Mario Vargas Llosa, born in Peru in 1936, is the author of some of the most significant writing to come out of South America in the past fifty years. His novels include The Green House, about a brothel in a Peruvian town, situated between desert and jungle, that brings together the innocent and the corrupt; The Feast of the Goat, a vivid re-creation of the Dominican Republic during the final days of General Rafael Trujillo’s insidious and evil regime; and Aunt Julia and the Scriptwriter, a comedic semi-autobiographical account of an aspiring writer named Marito Varguitas, who falls in love with Julia, the divorced sister-in-law of his Uncle Lucho.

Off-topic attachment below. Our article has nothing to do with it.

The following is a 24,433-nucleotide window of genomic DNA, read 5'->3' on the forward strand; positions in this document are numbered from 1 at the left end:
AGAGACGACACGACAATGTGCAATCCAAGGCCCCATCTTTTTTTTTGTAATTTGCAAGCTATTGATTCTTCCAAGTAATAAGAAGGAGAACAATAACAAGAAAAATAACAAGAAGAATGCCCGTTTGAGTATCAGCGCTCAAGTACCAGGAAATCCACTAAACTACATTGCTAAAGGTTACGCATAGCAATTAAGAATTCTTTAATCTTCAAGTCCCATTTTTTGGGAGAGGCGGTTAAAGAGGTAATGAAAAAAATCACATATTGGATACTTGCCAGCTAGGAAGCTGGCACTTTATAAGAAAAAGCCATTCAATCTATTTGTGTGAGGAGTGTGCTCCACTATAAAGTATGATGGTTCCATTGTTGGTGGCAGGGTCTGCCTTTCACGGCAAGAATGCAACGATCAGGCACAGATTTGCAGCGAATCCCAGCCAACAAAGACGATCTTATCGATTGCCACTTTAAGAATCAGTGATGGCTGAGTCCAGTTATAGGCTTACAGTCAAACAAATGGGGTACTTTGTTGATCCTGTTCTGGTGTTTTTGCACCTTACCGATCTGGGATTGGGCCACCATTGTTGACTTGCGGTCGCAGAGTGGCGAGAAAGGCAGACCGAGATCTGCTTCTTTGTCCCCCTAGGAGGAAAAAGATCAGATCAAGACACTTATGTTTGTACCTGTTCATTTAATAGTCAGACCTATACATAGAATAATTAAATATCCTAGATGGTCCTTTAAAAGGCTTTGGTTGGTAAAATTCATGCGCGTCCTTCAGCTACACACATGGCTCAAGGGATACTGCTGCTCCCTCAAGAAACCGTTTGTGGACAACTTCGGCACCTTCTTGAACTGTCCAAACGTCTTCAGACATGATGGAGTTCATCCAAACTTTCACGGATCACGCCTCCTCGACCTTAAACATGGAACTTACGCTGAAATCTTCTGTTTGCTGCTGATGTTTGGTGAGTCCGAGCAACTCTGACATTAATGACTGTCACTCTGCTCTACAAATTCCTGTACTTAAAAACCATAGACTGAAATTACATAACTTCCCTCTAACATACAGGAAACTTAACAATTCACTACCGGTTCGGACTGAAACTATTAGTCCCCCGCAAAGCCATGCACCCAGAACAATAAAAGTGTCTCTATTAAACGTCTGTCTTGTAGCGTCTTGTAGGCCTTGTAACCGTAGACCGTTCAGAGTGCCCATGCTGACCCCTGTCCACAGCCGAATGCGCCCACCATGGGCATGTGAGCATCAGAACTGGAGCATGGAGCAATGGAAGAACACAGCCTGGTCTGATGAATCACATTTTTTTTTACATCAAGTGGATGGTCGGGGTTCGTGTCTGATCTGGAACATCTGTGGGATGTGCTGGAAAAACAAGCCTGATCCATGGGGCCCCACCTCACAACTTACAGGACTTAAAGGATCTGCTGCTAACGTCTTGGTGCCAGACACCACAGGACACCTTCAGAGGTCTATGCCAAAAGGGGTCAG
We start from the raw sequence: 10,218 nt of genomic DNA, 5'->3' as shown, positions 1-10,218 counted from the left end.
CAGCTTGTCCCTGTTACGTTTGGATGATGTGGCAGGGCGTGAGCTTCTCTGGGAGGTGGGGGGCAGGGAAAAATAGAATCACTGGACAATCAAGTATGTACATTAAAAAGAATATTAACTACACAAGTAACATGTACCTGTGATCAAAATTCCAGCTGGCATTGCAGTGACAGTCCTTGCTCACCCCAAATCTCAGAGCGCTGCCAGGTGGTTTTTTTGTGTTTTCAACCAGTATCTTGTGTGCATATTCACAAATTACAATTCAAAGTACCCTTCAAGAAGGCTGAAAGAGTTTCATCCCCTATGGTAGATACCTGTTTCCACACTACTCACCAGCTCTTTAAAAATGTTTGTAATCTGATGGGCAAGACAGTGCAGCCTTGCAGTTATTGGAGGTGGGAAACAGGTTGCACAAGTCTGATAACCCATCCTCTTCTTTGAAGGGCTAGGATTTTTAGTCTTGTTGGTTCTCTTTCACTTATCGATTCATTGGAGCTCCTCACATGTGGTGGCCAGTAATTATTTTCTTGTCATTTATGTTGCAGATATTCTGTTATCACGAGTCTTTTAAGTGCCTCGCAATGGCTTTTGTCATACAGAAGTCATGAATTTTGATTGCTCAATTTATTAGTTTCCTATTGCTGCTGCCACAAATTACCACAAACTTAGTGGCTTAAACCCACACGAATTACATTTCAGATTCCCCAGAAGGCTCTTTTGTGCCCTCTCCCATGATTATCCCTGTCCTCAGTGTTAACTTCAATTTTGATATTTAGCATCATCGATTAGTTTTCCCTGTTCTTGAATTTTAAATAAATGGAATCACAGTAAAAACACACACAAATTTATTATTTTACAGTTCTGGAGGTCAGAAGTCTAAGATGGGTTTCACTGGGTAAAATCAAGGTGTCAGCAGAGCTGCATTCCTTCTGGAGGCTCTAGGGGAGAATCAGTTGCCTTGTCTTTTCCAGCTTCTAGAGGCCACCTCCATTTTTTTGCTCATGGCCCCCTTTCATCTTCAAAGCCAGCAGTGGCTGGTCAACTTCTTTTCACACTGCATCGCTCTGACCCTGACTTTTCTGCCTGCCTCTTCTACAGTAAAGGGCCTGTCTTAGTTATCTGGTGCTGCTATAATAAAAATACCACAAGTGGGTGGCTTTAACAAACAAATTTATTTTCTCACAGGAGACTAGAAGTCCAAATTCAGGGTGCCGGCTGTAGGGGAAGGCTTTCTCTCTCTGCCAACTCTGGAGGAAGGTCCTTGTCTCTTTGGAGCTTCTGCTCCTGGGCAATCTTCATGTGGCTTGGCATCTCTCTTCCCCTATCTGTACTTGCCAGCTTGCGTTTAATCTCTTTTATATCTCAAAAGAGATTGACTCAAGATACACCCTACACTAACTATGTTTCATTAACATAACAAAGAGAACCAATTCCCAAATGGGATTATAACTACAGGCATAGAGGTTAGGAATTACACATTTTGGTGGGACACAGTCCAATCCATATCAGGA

He is also a widely read and respected essayist, writing everything from newspaper opinion pieces to critical works on other writers, including The Perpetual Orgy on Flaubert.
Vargas Llosa is also active outside the literary arena, and was a serious contender for the presidency of Peru in 1990 (eventually losing to the now disgraced Alberto Fujimori), an experience he documented in his memoir, A Fish in the Water.
On the controversial nature of some of his work he said, “The writer’s job is to write with rigor, with commitment, to defend what they believe with all the talent they have. I think that’s part of the moral obligation of a writer, which cannot be only purely artistic. I think a writer has some kind of responsibility at least to participate in the civic debate. I think literature is impoverished, if it becomes cut from the main agenda of people, of society, of life.”